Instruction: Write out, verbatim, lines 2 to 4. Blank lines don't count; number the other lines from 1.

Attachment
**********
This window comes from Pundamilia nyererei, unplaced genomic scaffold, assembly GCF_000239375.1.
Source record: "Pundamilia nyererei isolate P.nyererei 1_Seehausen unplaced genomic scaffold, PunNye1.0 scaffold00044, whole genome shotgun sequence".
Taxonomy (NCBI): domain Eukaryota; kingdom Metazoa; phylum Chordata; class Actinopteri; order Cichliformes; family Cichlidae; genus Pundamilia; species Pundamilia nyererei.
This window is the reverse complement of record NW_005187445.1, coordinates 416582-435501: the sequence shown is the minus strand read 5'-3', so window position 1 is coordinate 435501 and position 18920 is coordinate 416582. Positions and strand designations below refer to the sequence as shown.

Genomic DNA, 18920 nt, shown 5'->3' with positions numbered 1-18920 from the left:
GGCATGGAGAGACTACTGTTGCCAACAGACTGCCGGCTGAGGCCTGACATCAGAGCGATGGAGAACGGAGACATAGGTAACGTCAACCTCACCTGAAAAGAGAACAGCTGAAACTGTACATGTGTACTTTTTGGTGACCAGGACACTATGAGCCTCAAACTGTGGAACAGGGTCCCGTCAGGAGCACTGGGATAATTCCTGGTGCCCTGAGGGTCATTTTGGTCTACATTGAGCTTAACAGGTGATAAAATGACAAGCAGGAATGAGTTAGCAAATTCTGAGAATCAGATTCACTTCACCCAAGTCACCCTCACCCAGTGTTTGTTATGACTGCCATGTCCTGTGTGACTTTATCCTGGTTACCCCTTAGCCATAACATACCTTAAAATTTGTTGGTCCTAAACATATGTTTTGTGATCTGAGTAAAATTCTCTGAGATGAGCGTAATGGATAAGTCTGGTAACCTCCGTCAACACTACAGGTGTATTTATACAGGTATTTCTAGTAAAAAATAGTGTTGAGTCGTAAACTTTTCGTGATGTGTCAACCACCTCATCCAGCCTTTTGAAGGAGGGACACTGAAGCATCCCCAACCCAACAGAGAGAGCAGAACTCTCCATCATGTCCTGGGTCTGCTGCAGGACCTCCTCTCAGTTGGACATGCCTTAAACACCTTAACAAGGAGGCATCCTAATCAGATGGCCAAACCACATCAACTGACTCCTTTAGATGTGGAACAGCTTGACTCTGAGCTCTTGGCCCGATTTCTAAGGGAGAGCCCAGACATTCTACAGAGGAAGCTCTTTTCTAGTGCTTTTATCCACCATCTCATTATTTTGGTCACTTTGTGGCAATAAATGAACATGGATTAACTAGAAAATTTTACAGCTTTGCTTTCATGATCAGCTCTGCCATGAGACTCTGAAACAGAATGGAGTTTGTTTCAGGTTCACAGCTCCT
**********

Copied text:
Source record: "Pundamilia nyererei isolate P.nyererei 1_Seehausen unplaced genomic scaffold, PunNye1.0 scaffold00044, whole genome shotgun sequence".
Taxonomy (NCBI): domain Eukaryota; kingdom Metazoa; phylum Chordata; class Actinopteri; order Cichliformes; family Cichlidae; genus Pundamilia; species Pundamilia nyererei.
This window is the reverse complement of record NW_005187445.1, coordinates 416582-435501: the sequence shown is the minus strand read 5'-3', so window position 1 is coordinate 435501 and position 18920 is coordinate 416582. Positions and strand designations below refer to the sequence as shown.